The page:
S. H. Paul1, J. P. Dash1 and M. B. Scott2
1Scion, 49 Sala Street, Private Bag 3020, Rotorua 3046, New Zealand
2Scion, P.O. Box 29237, Fendalton, Christchurch 8041, New Zealand
Northern hemisphere Pinaceae are used very successfully as plantation trees in many southern hemisphere countries and provide significant economic benefits, but are also recognised for their invasiveness, and as transformational invaders in often highly valued environments such as the high country of New Zealand. As part of a successful management strategy, the level of invasiveness of certain species and their dispersal dynamics at specific sites, needs to be understood to predict the risk that existing populations create. Knowledge on the presence, abundance and demographics of invasive Pinaceae across the land is required for efficient control operations and long term successful management. To gain such knowledge, robust detection of infestations is required, whether it is obvious (e.g. dense and large trees) or difficult to spot (e.g. scattered small trees or in rarely visited sites) to inform targeted control of invasive conifers and to protect valuable environments. Our research aims to deliver methods for detection and mapping of invasive conifers at various spatial scales throughout New Zealand’s varied landscapes and across a range of ecosystems, and at the same time inform research on understanding the ecology of invasive tree species better. As part of such a large project, we will present the results of a detailed study in an area known for its vulnerability to pine invasions.
Our study site is a large local Pinaceae infestation which originated from a 25 year old shelterbelt in the South Island high country of New Zealand. A comprehensive field survey was undertaken to provide ground truthing for remote detection and detailed information on structure and composition of the infestation representing a “first order” dispersal of trees, spreading from a known source (no secondary spread from newly established trees has yet occurred in the infestation). Multi-scale remote sensing data (airborne LiDAR sensor, ALS; and spectral imagery) were acquired from an unmanned aerial vehicle (UAV) and a fixed wing manned aircraft. Data fusion methods were developed to enhance the detection of invasive conifers and analysis techniques were deployed which enabled us to define the detection threshold for various sensors.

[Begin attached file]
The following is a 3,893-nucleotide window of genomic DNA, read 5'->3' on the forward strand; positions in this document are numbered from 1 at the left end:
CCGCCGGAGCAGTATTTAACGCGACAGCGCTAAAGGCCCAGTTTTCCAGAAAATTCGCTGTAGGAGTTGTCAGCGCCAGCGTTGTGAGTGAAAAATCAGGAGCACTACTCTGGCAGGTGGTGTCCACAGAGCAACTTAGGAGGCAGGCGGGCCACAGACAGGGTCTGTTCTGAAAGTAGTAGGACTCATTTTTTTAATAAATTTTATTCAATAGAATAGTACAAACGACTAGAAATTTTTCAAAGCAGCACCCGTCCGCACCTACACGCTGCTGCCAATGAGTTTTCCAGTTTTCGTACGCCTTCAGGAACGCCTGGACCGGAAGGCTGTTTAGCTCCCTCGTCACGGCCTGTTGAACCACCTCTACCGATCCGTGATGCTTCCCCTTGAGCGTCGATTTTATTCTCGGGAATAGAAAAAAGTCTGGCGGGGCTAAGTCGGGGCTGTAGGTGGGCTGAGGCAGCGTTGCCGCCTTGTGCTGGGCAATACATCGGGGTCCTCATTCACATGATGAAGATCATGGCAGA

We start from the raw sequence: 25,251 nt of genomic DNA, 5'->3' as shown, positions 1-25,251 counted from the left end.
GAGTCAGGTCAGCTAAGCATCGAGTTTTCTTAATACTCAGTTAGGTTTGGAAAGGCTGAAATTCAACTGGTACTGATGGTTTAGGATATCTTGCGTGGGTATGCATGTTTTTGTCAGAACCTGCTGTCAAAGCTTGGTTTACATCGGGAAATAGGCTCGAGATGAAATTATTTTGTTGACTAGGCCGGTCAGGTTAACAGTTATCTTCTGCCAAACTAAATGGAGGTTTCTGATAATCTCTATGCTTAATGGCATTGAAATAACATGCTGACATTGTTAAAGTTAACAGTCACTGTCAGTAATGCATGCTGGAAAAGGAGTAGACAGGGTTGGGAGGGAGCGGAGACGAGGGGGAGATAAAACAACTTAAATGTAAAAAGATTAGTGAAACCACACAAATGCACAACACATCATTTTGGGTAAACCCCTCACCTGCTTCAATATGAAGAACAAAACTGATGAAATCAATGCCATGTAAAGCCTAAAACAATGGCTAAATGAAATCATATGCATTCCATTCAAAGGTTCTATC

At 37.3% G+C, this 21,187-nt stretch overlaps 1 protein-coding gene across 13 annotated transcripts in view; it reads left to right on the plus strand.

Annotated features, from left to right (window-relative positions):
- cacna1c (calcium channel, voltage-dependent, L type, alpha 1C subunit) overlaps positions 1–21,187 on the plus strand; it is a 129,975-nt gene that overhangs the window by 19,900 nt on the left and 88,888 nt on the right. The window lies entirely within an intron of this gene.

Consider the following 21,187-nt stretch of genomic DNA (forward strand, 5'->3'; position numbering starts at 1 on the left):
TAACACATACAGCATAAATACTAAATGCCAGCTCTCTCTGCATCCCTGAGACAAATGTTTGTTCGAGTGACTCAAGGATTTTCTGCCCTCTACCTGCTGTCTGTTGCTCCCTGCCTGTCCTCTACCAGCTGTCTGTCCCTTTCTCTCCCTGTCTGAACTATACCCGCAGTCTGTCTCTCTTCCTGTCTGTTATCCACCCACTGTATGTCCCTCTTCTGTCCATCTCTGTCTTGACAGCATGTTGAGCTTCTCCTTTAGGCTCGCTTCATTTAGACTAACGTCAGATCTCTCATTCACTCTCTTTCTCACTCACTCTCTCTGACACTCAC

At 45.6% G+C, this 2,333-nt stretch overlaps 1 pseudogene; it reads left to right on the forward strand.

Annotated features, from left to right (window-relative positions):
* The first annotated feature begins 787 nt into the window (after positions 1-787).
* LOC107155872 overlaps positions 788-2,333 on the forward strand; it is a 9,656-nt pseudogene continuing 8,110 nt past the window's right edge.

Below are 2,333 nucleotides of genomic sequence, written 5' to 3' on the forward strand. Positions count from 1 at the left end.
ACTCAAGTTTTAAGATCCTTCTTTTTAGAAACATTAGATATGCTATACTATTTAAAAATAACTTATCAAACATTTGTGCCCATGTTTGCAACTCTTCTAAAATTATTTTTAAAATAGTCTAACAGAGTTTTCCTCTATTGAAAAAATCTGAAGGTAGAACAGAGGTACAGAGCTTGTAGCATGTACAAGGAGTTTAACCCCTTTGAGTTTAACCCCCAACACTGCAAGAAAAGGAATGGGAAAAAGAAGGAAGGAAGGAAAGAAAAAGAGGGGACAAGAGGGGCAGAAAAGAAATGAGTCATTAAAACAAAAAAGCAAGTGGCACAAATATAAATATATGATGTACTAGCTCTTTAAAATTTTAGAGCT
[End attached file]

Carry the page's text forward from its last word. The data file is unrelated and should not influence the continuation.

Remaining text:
Our ground survey expanded across more than 800 ha. More than 17,000 trees were measured (Height range = 1 cm to 476 cm) and georeferenced providing spatially accurate information on abundance, maturity (coning) and size distributions. The full census allowed us to test the detection ability of our remote sensing approaches and we found that data from both platforms and using both logistic regression and random forests for classification provided highly accurate (kappa < 0:996) detection of invasive conifers. Our study showed that the data from both UAV and manned aircraft was useful for detecting trees as small as 1 m in height and enabled us to detect nearly every coning individual in the surveyed area. It also allowed us to describe the spread pattern accurately and mapping the densities across the topography of the study site. Both will enable us to test various hypotheses on wind dispersal patterns.
The results of the remote sensing work allowed us to remotely map, with a given accuracy, the full extent of the infestation as the basis for future control. Furthermore, the results provide confidence on the usability and cost efficiency of remote sensing approaches to detect invasive tree species early enough for effective control and management in New Zealand’s High country.